The Chicago Reporter
In the report, William Darity from Duke University’s Sanford School of Public Policy challenges the status quo perspective on homelessness. “Indeed, close to half the individuals who are homeless in the United States actually have jobs: the problem is the jobs pay very poorly.” He continues his discussion about the working poor by exposing how the reality that uncertainty of hours, fluctuations in payment and salaries, and absence of quality work environments perpetuate and pull people into “toxic conditions” of homelessness.
As someone who has seen and experienced this firsthand, and has family members who are in this very state of flux between working homeless and shared occupancy status, I appreciate that there is more research on this issue and that our definitions are being expanding. However, there is still so much more to be done.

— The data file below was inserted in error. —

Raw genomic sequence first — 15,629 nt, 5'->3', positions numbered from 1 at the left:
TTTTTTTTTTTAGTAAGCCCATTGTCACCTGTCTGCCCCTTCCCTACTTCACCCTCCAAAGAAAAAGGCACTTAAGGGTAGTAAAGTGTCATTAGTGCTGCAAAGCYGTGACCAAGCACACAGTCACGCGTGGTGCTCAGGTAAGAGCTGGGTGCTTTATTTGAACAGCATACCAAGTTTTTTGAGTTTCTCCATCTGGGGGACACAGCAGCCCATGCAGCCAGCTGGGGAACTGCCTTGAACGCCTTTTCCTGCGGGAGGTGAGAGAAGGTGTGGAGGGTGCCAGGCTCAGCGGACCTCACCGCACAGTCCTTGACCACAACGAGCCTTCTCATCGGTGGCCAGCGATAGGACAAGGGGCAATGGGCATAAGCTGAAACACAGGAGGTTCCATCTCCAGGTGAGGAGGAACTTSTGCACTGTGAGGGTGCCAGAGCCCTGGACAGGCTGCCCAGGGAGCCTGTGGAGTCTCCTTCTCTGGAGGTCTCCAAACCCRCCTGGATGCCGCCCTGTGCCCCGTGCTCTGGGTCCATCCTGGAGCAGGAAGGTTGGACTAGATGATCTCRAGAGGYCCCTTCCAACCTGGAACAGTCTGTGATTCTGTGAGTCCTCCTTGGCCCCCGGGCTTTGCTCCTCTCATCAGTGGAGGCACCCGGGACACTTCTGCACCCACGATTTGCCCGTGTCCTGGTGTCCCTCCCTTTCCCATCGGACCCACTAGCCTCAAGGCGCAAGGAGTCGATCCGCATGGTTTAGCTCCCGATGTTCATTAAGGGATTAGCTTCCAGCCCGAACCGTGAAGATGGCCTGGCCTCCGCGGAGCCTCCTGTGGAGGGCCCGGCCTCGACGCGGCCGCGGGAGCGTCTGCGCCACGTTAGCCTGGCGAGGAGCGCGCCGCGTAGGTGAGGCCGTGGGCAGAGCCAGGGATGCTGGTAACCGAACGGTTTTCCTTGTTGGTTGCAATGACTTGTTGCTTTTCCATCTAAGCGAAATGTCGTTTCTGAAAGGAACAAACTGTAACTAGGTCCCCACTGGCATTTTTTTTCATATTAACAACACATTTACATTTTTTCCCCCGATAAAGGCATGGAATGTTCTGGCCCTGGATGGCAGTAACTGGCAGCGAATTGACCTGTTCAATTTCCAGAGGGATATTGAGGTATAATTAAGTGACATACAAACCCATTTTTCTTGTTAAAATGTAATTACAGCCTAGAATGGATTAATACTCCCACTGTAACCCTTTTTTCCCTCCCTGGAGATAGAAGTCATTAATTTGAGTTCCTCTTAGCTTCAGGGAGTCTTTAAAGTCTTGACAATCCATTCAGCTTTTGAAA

In no way do I wish to minimize the complexity of the issue, nor reduce the solution down to a three-point sermon, however, there are ways community leaders must begin to impact the problem of homelessness. We must realize that our definitions and presuppositions about homelessness are not always comprehensive. What we think about this issue is reflected in what we speak and communicate. We must be willing to challenge and change the narrative that parks the homeless problem in a box comprising only people who live without shelter on the streets and expand that narrative.
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